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Free Lance March, The (arr Brion and Schissel)

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John Philip Sousa

John Philip Sousa (arr. Keith Brion and Loras John Schissel)


Subtitle: On to Victory


General Info

Year: 1906 / 1998
Duration: c. 4:20
Difficulty: III-1/2 (see Ratings for explanation)
Publisher: Willow Blossom Music
Cost: Score and Parts (print) - $60.00   |   Score Only (print) - $6.00


Instrumentation

Full Score
C Piccolo
Flute
Oboe
Bassoon
E-flat Clarinet
B-flat Soprano Clarinet I-II-III
E-flat Alto Clarinet
B-flat Bass Clarinet
E-flat Alto Saxophone
B-flat Tenor Saxophone
E-flat Baritone Saxophone
B-flat Cornet I-II-III
B-flat Trumpet I-II
Horn in F I-II-III-IV
Trombone I-II-III
Euphonium
Tuba
Percussion, including:

  • Bass Drum
  • Bells
  • Crash Cymbals
  • Snare Drum
  • Wood Block


Errata

None discovered thus far.


Program Notes

John Philip Sousa loved the musical theater and spent a great amount of his time and energy composing operettas in the style of England’s famed Gilbert and Sullivan. Noted Sousa scholar Paul Bierley even suggested that had Sousa not become the director of the United States Marine Band, a career decision that determined the path of the remainder of his life, Sousa would probably have spent his entire career in musical theater. He composed fifteen operettas beginning with Katherine in 1879.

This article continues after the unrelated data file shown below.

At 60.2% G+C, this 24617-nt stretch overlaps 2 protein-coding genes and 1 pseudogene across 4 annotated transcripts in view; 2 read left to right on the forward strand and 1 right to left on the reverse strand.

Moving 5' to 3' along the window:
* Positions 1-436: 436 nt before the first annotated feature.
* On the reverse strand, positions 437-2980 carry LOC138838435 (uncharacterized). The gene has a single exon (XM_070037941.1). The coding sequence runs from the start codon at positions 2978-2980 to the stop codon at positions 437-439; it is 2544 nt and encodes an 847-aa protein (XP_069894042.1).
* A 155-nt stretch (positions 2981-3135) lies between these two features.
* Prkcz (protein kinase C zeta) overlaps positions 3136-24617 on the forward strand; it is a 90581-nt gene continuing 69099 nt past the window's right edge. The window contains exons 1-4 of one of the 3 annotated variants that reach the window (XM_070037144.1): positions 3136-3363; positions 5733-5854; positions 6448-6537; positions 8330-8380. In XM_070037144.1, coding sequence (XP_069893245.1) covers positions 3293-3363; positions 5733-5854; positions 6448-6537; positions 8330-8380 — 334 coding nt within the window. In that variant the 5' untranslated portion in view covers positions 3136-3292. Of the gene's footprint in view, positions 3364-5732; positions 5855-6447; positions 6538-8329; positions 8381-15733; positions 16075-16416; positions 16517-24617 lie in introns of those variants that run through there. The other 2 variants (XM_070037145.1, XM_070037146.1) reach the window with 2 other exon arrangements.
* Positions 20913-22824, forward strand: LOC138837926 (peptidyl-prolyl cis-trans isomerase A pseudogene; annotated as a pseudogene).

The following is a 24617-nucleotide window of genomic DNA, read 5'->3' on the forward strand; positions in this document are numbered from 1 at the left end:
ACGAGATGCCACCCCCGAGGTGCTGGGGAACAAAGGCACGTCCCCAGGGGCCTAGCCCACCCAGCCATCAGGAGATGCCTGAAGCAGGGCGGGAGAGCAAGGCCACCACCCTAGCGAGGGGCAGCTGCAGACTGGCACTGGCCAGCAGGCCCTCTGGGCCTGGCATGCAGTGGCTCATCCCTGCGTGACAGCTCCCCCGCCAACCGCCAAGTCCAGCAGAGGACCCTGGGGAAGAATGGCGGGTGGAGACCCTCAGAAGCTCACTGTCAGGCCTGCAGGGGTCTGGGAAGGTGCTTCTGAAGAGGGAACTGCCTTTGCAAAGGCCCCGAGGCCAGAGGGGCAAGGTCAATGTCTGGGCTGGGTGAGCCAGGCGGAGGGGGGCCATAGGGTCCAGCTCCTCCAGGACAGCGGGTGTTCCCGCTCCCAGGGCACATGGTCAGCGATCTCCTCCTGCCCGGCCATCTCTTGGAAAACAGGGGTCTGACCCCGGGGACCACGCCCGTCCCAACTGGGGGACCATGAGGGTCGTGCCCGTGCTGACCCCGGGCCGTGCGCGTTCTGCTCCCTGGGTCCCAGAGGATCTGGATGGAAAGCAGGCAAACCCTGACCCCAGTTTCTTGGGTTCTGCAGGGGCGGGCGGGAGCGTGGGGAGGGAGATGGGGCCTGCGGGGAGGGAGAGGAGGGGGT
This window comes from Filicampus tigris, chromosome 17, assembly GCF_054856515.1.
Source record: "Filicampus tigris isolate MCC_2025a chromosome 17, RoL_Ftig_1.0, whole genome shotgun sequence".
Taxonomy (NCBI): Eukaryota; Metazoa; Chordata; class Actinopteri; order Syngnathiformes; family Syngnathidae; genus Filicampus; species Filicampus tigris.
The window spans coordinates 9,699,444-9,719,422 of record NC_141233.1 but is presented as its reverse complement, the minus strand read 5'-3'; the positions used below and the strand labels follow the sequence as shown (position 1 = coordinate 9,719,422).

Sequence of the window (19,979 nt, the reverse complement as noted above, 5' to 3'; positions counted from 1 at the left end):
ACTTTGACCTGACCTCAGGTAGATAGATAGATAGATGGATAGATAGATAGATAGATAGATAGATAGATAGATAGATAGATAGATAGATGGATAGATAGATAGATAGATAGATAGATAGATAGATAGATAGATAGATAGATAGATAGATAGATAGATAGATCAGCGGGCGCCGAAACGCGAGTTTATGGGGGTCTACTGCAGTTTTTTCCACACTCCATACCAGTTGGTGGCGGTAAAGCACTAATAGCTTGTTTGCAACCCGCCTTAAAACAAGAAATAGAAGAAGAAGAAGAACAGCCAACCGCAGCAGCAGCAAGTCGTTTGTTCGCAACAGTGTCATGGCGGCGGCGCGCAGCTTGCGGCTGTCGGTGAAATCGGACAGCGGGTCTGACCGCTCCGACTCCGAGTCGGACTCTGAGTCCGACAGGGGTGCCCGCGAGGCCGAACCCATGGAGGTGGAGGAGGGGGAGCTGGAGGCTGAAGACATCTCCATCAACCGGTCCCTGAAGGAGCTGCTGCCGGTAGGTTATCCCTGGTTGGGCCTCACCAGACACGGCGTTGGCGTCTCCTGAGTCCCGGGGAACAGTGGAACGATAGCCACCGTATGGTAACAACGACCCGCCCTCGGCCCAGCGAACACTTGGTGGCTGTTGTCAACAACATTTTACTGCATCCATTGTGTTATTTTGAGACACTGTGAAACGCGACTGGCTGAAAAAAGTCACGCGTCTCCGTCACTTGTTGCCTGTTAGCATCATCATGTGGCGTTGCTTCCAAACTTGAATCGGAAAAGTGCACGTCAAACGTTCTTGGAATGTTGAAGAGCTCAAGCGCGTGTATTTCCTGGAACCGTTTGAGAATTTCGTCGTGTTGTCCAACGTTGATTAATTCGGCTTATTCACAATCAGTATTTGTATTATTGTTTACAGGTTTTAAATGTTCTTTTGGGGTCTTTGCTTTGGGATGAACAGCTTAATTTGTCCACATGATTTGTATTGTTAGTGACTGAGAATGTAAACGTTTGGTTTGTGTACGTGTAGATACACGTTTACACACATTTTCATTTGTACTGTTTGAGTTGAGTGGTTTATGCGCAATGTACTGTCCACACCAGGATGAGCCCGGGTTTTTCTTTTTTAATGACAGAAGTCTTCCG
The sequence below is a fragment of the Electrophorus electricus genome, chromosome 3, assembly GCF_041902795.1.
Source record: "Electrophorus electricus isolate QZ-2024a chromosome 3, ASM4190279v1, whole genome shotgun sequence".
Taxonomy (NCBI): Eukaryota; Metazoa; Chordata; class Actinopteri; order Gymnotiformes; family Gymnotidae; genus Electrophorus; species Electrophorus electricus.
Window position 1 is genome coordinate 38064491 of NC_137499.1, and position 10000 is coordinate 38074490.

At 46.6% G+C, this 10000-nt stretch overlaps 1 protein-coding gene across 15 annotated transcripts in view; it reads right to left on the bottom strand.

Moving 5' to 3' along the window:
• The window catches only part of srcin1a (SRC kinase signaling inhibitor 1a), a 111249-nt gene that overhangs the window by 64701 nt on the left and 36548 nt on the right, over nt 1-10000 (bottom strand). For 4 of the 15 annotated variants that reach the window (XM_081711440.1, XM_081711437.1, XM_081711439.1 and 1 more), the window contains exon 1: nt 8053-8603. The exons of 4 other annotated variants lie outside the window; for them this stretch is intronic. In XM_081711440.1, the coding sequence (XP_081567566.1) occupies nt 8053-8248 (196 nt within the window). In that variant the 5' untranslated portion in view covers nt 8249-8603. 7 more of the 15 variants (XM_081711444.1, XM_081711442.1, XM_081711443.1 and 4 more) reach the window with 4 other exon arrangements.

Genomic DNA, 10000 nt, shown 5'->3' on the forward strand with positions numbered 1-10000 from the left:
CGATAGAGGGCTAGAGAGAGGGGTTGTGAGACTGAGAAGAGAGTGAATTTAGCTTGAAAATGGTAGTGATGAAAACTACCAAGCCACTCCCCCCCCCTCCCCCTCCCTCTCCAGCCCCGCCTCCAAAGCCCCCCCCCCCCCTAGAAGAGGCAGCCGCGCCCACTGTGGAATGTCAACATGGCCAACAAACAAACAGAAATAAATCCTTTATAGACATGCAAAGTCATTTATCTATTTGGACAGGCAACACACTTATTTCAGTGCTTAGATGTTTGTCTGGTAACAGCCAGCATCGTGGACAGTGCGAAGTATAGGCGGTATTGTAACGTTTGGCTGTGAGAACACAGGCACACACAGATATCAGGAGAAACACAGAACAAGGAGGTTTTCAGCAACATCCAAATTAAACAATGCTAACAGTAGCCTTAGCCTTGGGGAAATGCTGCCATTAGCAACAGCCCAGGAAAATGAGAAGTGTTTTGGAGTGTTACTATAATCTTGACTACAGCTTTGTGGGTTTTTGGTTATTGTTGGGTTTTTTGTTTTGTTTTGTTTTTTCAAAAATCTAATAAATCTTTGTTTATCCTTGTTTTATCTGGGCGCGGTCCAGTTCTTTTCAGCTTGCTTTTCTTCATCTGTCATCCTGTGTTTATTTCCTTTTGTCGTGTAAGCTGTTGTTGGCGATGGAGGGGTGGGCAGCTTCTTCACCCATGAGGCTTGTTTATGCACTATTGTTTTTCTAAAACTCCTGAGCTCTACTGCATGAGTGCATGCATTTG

In 1905 he collaborated with librettist Harry Smith to create his twelfth operetta, The Free Lance, a fun-filled story of a clever and enterprising goatherd named Sigmund Lump who hired himself out as the mercenary leader of two warring kingdoms that were trying to double cross each other by substituting commoners for royal offspring in an arranged marriage. Skillfully orchestrating the two opposing armies into a stalemate, he demands payment from both kingdoms. When neither can pay, Lump declares himself ruler of both.

The operetta, filled with numerous lively march tunes, was well received and had a run of seven months. Sousa deftly combined themes from various musical numbers in the operetta to compose his march The Free Lance. In it, Sousa makes a change of time signature from the opening six-eight meter to a two-four meter in the trio, an interesting effect he used in only a handful of his other marches.

The trio of the march corresponds to the song On the Victory in the operetta, and some editions of the march were published under that title.

- Program Note from U.S. Marine Band concert program, 17 August 2016


Commercial Discography


Media


State Ratings

None discovered thus far.


Performances

To submit a performance please join The Wind Repertory Project


Works for Winds by this Composer


Resources

  • Bierley, P. (1973). John Philip Sousa: A Descriptive Catalog of His Works. University of Illinois Press; Urbana, pp. 45.
  • Perusal score